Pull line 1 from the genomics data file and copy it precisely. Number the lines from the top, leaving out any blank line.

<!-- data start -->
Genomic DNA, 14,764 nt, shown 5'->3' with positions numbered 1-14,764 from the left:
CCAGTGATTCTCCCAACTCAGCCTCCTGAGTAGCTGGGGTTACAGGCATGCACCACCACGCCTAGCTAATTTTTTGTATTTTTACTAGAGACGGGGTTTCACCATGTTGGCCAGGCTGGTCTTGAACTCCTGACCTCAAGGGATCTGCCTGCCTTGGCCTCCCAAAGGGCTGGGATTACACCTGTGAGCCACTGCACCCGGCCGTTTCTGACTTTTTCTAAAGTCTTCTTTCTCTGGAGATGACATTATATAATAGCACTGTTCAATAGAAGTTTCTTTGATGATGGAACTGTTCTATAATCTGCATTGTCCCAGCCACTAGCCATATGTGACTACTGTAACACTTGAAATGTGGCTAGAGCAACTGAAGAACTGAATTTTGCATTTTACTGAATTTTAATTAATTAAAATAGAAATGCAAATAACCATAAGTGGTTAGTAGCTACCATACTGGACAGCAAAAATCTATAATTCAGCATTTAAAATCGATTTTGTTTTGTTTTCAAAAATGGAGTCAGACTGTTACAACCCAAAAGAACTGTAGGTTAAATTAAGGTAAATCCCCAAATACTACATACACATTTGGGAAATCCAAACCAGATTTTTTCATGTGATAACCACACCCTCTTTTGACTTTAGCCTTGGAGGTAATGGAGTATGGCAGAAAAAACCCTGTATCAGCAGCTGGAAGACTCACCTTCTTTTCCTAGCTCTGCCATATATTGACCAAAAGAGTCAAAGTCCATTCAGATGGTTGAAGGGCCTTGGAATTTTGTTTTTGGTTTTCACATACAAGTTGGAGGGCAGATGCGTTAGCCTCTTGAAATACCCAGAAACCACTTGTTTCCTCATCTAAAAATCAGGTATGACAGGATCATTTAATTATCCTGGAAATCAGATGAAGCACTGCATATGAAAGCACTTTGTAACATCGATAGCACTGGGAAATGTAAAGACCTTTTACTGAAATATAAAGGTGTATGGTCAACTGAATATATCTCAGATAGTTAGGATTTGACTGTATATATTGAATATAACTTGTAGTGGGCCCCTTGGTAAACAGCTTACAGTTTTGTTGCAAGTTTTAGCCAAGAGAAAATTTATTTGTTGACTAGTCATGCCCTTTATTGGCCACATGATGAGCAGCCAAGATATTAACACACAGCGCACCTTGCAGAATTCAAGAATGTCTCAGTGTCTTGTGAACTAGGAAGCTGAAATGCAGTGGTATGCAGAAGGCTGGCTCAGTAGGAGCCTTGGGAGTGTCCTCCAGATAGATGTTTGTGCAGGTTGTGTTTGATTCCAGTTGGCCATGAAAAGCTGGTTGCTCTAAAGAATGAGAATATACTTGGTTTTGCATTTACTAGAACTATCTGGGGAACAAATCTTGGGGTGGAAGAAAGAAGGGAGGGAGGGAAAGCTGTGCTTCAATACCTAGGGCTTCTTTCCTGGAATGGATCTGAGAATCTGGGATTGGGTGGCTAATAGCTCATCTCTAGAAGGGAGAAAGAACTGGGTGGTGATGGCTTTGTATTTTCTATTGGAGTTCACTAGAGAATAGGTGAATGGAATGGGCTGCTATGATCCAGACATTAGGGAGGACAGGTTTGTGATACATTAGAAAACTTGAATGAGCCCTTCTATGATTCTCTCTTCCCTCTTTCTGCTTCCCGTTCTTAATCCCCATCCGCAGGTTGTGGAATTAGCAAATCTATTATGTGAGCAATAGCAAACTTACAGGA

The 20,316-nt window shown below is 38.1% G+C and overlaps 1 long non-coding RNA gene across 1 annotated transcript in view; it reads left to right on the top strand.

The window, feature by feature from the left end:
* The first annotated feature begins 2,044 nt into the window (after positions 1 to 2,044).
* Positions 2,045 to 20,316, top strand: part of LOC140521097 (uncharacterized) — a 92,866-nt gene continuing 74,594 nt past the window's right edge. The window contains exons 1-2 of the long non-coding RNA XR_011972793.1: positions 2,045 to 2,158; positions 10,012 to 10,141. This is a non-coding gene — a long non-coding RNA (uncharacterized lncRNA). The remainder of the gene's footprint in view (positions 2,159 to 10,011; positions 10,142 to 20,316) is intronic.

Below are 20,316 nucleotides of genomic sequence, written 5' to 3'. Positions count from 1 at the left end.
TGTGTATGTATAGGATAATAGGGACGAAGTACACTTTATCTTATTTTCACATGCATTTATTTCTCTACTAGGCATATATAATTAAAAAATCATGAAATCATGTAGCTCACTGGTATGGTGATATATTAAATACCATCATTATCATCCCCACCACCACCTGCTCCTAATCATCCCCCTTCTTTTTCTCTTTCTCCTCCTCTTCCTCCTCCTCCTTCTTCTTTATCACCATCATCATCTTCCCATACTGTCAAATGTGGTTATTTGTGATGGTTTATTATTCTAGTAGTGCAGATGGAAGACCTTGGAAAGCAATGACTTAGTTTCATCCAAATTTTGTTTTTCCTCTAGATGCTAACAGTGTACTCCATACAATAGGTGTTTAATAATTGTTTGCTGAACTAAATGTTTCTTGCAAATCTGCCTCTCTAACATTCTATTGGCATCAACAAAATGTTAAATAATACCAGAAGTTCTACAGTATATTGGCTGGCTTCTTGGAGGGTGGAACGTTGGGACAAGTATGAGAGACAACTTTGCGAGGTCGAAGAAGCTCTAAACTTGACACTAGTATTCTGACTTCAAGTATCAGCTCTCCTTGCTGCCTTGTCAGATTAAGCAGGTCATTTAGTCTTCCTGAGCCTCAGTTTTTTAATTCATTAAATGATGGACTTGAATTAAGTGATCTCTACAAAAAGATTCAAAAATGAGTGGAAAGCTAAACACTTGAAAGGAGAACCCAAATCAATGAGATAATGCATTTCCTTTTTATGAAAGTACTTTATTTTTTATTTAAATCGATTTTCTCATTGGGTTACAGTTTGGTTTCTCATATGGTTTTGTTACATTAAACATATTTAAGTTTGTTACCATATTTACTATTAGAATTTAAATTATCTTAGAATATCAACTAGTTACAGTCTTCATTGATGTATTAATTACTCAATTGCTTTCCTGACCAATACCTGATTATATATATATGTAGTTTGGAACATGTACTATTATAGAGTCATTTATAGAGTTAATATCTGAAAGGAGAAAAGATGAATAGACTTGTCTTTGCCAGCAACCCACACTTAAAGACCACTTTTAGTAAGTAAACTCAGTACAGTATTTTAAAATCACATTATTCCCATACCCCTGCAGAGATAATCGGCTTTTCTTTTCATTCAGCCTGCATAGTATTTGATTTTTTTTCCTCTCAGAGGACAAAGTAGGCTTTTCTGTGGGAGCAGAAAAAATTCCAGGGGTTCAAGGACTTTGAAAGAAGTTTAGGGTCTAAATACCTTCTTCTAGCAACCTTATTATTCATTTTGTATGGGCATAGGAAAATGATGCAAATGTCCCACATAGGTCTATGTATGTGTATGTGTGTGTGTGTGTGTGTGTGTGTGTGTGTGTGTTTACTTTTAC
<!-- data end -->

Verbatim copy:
Genomic DNA, 14,764 nt, shown 5'->3' with positions numbered 1-14,764 from the left: